One of the more common reasons some people in the United States give for why they believe everyone has an obligation to vaccinate their children and themselves with all of the vaccines recommended by the Centers for Disease Control and Prevention (CDC) and mandated by state governments is that it protects those who are too sick to get vaccinated.
The argument assumes that if at least 95 percent of a population is vaccinated against a particular disease, then the entire population is protected from getting that disease, and that this is particularly important for people who are “too sick to get vaccinated.” The concept is known as “herd immunity.”
Of course, the herd immunity theory is riddled with holes—the most glaring of which is that temporary vaccine acquired artificial immunity is simply not the same thing as the longer lasting naturally acquired immunity.1 2 3 So it is extremely difficult, if not impossible, to attain vaccine acquired herd immunity with most live virus and inactivated bacterial vaccines, regardless of whether you vaccinate 95 percent of a population or nearly 100 percent. Just ask China.4
Yet, those who want to force vaccination on everyone persistently argue that vaccine acquired herd immunity is critical to protecting the health and lives of all those who cannot be vaccinated because they suffer from a range of diseases, illnesses or conditions that compromise their immune system, thus making them too sick to get vaccinated.5 6 7
In a 2015 article in The New York Times, Nicholas Kristof wrote: “It’s not just cancer patients who can’t be immunized, but also infants, those with vaccine allergies, and people with medical conditions that leave them immunocompromised. And a small proportion of people get the vaccine but never develop immunity, so they, too, depend on others to get vaccinated.”8 9
“Thus refusing to vaccinate your children is not ‘personal choice’ but public irresponsibility. You no more have the right to risk others by failing to vaccinate than you do by sending your child to school with a hunting knife. Vaccination isn’t a private choice but a civic obligation,” Kristoff wrote.8
The message is clear: “If you are a caring person and a responsible citizen, then you must do your duty and get vaccinated for the sake of those unfortunate people who can’t. If you don’t, then you must be a horrible person and an unworthy citizen who must be punished in some way.”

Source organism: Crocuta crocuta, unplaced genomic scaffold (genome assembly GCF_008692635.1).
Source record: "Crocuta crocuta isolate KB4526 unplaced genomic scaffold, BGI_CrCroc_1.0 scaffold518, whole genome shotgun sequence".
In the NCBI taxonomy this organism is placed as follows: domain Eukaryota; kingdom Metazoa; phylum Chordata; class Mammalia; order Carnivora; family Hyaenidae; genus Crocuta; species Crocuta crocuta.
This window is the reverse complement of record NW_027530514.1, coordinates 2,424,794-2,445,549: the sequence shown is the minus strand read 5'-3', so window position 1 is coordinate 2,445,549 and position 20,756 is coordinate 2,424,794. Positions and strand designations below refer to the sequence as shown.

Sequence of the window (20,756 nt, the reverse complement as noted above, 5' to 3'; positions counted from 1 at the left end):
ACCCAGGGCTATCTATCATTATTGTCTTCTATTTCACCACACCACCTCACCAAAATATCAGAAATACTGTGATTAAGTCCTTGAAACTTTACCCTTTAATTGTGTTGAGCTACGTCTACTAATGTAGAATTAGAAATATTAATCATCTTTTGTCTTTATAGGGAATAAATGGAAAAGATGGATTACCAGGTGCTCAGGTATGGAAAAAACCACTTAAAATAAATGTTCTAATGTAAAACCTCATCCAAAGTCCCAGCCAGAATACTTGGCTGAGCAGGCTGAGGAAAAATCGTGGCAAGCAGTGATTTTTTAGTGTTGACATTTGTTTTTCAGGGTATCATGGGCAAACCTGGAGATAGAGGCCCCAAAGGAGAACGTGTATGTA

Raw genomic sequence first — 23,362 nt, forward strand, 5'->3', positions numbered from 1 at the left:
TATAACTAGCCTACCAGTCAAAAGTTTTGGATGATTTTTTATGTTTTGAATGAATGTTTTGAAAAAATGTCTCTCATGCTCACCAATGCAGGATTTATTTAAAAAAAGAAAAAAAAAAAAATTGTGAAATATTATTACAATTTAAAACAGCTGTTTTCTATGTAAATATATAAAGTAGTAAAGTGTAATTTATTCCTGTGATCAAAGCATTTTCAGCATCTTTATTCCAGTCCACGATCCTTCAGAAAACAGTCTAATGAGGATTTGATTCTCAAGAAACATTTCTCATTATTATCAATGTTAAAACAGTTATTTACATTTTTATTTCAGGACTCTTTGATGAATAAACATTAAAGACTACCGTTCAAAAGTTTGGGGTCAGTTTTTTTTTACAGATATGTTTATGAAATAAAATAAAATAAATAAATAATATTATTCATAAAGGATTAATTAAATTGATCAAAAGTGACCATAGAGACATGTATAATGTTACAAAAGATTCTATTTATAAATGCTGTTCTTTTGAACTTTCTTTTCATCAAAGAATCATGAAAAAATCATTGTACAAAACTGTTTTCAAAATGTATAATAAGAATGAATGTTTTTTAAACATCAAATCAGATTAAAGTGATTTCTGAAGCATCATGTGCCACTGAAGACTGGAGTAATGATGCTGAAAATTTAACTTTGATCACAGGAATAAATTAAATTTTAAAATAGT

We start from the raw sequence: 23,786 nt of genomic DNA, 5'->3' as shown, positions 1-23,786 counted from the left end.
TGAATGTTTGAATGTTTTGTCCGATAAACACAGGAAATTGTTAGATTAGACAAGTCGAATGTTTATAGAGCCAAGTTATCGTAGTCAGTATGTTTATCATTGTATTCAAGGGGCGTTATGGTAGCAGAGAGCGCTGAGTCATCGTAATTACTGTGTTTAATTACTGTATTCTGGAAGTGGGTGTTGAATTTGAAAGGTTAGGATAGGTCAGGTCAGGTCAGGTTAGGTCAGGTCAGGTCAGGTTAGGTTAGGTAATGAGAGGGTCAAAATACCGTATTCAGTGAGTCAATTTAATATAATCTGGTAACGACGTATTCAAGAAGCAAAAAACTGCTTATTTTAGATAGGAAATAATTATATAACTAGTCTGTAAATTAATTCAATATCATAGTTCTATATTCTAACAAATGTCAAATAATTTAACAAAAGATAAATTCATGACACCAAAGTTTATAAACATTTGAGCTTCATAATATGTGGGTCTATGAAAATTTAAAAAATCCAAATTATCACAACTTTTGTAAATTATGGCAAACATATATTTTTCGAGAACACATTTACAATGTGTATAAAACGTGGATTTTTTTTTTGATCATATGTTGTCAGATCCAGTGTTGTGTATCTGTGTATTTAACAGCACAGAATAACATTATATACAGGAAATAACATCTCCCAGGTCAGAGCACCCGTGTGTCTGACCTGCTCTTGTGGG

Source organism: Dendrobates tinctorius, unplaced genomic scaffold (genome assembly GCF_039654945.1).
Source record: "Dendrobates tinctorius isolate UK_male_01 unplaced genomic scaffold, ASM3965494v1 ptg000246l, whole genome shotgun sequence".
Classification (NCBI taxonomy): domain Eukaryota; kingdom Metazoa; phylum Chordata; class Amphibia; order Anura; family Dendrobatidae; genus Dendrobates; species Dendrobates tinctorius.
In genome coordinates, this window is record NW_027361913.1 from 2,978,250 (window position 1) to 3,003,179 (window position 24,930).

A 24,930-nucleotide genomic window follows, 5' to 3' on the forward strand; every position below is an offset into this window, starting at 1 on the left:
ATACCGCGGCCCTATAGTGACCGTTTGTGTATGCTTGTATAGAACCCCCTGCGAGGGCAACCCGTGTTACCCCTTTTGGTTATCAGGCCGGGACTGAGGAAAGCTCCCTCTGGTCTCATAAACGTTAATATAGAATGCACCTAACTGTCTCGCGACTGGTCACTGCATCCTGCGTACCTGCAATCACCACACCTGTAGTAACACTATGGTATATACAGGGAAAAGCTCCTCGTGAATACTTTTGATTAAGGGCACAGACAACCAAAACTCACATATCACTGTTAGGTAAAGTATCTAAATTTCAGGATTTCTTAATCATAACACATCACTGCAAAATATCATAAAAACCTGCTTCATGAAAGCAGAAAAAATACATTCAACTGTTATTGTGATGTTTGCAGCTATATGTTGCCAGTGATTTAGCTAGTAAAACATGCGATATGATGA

The problem with this argument is that it is a bogus one. Although the CDC considers pregnancy and severe immunodeficiency to be a contraindication to getting live virus vaccines, the CDC states that, “killed or inactivated vaccine do not represent a danger to immunocompromised persons and generally should be administered as recommended for healthy persons.” The CDC also says that, in general, live and inactivated vaccines do not pose a problem for those who suffer from chronic autoimmune and neurological diseases and disorders.8
A glaring example of just how bogus this argument is can be found in the recent recommendation by the American Academy of Neurology’s (AAN) that people with multiple sclerosis (MS) should get routine vaccinations, including the annual influenza vaccine.10
The AAN’s Mauricio Farez, MD, MPH recently wrote: “We reviewed all of the available evidence, and for people with MS, preventing infections through vaccine use is a key part of medical care. People with MS should feel safe and comfortable getting their recommended vaccinations.”10
MS is believed by many medical researchers to be an autoimmune disease in which the body’s immune attacks it own tissues. Other researchers think it is an immune-mediated disease in which the body’s immune system attacks the central nervous system (CNS).11 12 13
So it turns out that, according to the CDC, almost nobody is “too sick” to get vaccinated. This is another reason why everyone should have the freedom to exercise informed consent and make their own decisions about using vaccines that entail significant risks, which turn out to be 100 percent for some people. It is wrong to make people feel guilty about refusing to use a pharmaceutical product that carries significant risks so that other people are given theoretical “protection” that cannot be guaranteed.
1 Cáceres M. The Misunderstood Theory of Herd Immunity. The Vaccine Reaction June 20, 2015.
2 Cáceres M. Herd Immunity Theory Has Been Repeatedly Disproven. The Vaccine Reaction May 30, 2017.
3 Cáceres M. The Theory of Herd Immunity Has Nothing to Do With Vaccination. The Vaccine Reaction June 18, 2018.
4 Wang Z, 1 Yan R, He H, Li Q, Chen G, Yang S, Chen E. Difficulties in Eliminating Measles and Controlling Rubella and Mumps: A Cross-Sectional Study of a First Measles and Rubella Vaccination and a Second Measles, Mumps, and Rubella Vaccination. PLoS One 2014; 9(2): e89361.
5 Why Do We Vaccinate? Immunity Community.
6 Correll R. How Do Vaccines Work, Exactly? verywell Aug. 28, 2019
7 Vaccines and Immunization. New York State Department of Health.
8 Cáceres M. The Immunocompromised Still Get Vaccinated. The Vaccine Reaction Jan. 18, 2016.
9 Centers for Disease Control and Prevention. Contraindications and Precautions. CDC.gov Aug. 20, 2019.
10 TVR Staff. American Academy of Neurology Recommends Routine Vaccination for MS Patients. The Vaccine Reaction Sept. 8, 2019.
11 Lancastre J. Multiple Sclerosis: An Autoimmune Disease. Multiple Sclerosis News Today.
12 Multiple Sclerosis & Autoimmune Disorders. Indiana University Health.
13 What is an immune-mediated disease? National Multiple Sclerosis Society.